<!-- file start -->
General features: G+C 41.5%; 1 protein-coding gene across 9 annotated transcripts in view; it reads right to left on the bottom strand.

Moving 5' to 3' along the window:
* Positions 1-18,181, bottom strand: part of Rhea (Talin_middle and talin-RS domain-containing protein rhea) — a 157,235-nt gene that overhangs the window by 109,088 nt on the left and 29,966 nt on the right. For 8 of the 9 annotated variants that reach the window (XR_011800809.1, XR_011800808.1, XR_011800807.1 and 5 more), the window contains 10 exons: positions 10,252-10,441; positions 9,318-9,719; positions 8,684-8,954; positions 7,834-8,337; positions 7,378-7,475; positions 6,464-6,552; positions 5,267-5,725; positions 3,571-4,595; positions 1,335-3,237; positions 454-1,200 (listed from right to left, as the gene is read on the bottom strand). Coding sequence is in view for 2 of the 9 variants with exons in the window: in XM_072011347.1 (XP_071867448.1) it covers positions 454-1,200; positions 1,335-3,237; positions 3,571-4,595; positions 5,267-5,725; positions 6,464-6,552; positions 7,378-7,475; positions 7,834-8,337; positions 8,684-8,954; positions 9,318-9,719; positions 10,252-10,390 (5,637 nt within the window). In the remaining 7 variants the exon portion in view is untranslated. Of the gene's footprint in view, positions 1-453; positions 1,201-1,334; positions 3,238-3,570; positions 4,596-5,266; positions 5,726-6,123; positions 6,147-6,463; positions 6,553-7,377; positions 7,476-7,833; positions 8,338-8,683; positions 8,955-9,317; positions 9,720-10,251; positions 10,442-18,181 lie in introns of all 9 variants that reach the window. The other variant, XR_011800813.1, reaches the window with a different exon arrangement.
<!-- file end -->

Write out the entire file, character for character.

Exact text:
General features: G+C 41.5%; 1 protein-coding gene across 9 annotated transcripts in view; it reads right to left on the bottom strand.

Moving 5' to 3' along the window:
* Positions 1-18,181, bottom strand: part of Rhea (Talin_middle and talin-RS domain-containing protein rhea) — a 157,235-nt gene that overhangs the window by 109,088 nt on the left and 29,966 nt on the right. For 8 of the 9 annotated variants that reach the window (XR_011800809.1, XR_011800808.1, XR_011800807.1 and 5 more), the window contains 10 exons: positions 10,252-10,441; positions 9,318-9,719; positions 8,684-8,954; positions 7,834-8,337; positions 7,378-7,475; positions 6,464-6,552; positions 5,267-5,725; positions 3,571-4,595; positions 1,335-3,237; positions 454-1,200 (listed from right to left, as the gene is read on the bottom strand). Coding sequence is in view for 2 of the 9 variants with exons in the window: in XM_072011347.1 (XP_071867448.1) it covers positions 454-1,200; positions 1,335-3,237; positions 3,571-4,595; positions 5,267-5,725; positions 6,464-6,552; positions 7,378-7,475; positions 7,834-8,337; positions 8,684-8,954; positions 9,318-9,719; positions 10,252-10,390 (5,637 nt within the window). In the remaining 7 variants the exon portion in view is untranslated. Of the gene's footprint in view, positions 1-453; positions 1,201-1,334; positions 3,238-3,570; positions 4,596-5,266; positions 5,726-6,123; positions 6,147-6,463; positions 6,553-7,377; positions 7,476-7,833; positions 8,338-8,683; positions 8,955-9,317; positions 9,720-10,251; positions 10,442-18,181 lie in introns of all 9 variants that reach the window. The other variant, XR_011800813.1, reaches the window with a different exon arrangement.